Ontario court did not have jurisdiction to determine corollary relief following valid foreign divorce order

Ontario civil | Conflict of Laws

Family law

Support

Ontario court did not have jurisdiction to determine corollary relief following valid foreign divorce order

After brief marriage in which Canadian husband lived in Canada while wife remained in China where their daughter was born, wife applied in Ontario for divorce and corollary relief. Husband’s divorce application in China led to stay of wife’s application. Chinese family court granted divorce and awarded wife custody of daughter but, due to husband’s failure to disclose properties and income in Canada, directed parties to apply in Canada for determination of support and equalization of net family property. Stay on wife’s application was lifted and, at preliminary jurisdictional hearing, trial judge ruled that Ontario court had jurisdiction to award child support, spousal support and equalization under Divorce Act (DA) and under Family Law Act (FLA). Husband appealed. Appeal allowed in part. Ontario court had jurisdiction under FLA to determine child support and equalization of net family property. Ontario court did not have jurisdiction under DA to hear and determine corollary relief proceeding following valid foreign divorce order as, without divorce granted in Canada, support order could not properly be viewed as corollary relief. Trial judge erred in law when he attempted to distinguish binding precedent as unique circumstances of this case did not serve to confer jurisdiction where statute did not provide jurisdiction. Trial judge also erred in relying on forum of necessity doctrine as, if Ontario had jurisdiction, it was clear that it was appropriate forum due to real and substantial connection by virtue of husband’s residence in Ontario. Husband did not dispute jurisdiction of Ontario courts under FLA to adjudicate equalization of net family property and wife conceded that there was no jurisdiction under FLA to award spousal support. This case where foreign court granted valid divorce but did not deal with child support was analogous to circumstances in jurisprudence holding that, where court issuing divorce had not adjudicated child support, provincial legislation was valid means of seeking child support. Use of FLA to provide remedy was consistent with statutory objective of ensuring that parents provide support for dependent children.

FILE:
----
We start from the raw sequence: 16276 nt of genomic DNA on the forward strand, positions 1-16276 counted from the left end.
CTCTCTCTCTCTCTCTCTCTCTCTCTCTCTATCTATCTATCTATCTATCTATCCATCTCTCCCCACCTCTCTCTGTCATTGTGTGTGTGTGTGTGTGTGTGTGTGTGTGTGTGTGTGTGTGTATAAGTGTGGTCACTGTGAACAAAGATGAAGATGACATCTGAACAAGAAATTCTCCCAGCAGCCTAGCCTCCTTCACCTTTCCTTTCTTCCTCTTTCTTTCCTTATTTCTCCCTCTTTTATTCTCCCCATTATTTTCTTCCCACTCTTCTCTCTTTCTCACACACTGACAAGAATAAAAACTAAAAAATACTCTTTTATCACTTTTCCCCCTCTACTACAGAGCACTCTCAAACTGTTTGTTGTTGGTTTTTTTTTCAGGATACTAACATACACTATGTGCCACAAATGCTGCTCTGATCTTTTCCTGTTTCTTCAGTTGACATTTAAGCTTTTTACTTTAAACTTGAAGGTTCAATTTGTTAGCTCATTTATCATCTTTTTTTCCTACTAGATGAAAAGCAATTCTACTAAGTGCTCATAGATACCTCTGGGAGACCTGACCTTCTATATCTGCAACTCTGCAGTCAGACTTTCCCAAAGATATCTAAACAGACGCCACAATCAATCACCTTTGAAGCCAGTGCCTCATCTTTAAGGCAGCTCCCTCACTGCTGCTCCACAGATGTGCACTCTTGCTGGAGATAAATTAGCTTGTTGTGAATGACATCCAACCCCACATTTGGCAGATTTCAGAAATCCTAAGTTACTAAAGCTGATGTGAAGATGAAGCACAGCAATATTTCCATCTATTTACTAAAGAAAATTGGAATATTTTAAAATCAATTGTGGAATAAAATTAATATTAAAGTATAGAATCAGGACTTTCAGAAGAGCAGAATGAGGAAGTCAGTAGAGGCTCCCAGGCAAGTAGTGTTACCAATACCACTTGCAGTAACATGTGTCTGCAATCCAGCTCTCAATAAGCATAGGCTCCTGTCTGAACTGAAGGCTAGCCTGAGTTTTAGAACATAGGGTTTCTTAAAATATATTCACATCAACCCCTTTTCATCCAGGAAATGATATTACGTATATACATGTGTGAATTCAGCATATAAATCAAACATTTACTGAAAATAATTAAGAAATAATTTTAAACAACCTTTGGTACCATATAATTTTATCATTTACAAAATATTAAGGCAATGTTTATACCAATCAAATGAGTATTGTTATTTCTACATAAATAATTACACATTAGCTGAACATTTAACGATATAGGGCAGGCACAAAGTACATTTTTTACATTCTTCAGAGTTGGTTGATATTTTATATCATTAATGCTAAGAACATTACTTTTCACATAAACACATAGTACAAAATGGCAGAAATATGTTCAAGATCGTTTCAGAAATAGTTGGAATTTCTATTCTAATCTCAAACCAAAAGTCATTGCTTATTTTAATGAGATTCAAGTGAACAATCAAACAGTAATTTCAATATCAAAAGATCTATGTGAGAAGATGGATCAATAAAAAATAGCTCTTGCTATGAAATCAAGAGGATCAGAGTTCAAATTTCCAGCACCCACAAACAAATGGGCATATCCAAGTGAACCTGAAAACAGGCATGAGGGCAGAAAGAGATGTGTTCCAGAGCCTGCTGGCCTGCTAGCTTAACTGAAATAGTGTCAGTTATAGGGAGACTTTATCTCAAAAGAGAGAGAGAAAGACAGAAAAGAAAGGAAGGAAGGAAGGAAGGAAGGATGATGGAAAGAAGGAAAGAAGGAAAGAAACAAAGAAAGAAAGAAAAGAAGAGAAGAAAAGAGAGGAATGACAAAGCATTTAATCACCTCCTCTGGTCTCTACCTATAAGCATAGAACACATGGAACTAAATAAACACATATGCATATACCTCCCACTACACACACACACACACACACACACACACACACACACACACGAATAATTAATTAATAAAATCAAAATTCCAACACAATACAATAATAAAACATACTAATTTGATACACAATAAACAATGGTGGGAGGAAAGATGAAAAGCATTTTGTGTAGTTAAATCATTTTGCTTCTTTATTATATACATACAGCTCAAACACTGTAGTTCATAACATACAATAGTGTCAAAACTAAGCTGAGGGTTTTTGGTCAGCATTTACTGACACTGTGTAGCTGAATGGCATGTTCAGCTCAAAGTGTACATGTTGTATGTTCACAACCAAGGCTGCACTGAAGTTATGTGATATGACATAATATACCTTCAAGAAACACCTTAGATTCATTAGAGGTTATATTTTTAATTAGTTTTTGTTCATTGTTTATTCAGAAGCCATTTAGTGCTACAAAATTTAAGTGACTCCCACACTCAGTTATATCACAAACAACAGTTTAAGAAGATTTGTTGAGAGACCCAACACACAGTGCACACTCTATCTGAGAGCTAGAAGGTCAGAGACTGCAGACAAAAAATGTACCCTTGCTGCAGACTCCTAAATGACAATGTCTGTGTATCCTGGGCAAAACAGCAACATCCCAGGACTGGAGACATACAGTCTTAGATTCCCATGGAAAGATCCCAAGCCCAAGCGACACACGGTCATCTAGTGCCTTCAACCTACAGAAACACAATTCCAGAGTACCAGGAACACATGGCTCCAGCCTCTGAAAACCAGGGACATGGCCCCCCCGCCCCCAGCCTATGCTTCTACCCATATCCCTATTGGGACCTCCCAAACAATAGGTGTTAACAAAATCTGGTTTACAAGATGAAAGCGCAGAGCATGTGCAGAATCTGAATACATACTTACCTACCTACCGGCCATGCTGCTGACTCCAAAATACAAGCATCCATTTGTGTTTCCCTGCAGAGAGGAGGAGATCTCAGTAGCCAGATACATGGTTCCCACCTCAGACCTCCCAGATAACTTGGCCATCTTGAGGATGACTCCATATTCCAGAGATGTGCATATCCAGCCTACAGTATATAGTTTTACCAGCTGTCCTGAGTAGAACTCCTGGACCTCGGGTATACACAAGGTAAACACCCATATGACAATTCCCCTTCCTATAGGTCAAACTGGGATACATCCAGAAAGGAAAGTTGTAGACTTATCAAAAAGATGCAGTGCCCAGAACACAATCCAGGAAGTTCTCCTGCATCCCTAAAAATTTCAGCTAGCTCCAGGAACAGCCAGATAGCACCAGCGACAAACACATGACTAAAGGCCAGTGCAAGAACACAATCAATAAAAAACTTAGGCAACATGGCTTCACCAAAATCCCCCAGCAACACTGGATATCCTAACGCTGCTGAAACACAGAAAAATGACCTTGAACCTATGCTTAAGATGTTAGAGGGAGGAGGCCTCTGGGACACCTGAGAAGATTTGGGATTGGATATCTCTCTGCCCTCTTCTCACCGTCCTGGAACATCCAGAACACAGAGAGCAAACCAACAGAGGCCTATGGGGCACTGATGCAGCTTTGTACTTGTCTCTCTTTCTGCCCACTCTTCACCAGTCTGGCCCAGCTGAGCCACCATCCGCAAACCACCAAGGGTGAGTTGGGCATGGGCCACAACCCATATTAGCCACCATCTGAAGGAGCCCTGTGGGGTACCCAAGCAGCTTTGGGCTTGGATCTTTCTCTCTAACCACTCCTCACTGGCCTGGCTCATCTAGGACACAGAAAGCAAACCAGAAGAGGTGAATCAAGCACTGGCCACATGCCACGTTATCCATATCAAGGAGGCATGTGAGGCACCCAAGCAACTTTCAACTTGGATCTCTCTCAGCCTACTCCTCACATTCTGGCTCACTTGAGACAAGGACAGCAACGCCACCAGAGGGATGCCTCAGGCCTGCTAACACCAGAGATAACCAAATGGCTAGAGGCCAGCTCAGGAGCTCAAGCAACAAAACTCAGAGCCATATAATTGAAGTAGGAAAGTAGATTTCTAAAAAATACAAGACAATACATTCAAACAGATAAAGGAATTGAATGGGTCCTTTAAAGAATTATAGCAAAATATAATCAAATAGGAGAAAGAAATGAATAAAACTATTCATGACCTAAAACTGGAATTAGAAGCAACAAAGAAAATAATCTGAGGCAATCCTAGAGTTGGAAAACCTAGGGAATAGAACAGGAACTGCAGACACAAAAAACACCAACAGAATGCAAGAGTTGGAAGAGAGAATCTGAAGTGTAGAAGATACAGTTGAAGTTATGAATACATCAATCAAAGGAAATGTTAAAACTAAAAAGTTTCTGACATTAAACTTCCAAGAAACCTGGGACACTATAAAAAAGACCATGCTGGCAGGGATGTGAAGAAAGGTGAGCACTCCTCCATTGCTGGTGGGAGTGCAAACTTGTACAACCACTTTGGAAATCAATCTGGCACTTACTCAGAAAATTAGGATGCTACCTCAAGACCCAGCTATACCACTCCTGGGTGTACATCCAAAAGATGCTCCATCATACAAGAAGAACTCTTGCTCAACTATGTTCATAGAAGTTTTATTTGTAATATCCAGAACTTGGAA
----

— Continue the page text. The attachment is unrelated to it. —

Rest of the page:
Cheng v. Liu (2017), 2017 CarswellOnt 1348, 2017 ONCA 104, G.R. Strathy C.J.O., J.C. MacPherson J.A., and C.W. Hourigan J.A. (Ont. C.A.); varied (2016), 2016 CarswellOnt 11183, 2016 ONSC 3911, Price J. (Ont. S.C.J.).

Free newsletter

Our newsletter is FREE and keeps you up to date on all the developments in the Ontario legal community. Please enter your email address below to subscribe.

Recent articles & video

Qase, Vexxit offer new business development websites for lawyers

Ontario personal injury lawyer Darcy Merkur explains impact of COVID-19 on practice

Consent needed for remote or socially-distanced in-person trial, says CLA

Black Business Law Clinic revived to help business owners

Webpage launched to track COVID-19 impact on court, ADR procedures

What COVID-19 class actions will look like

Most Read Articles

New judges include human rights commissioner Renu Mandhane, bencher Gina Papageorgiou

Consent needed for remote or socially-distanced in-person trial, says CLA

What COVID-19 class actions will look like

Lawyers should be wary of assuming office equipment is a tax write-off when working from home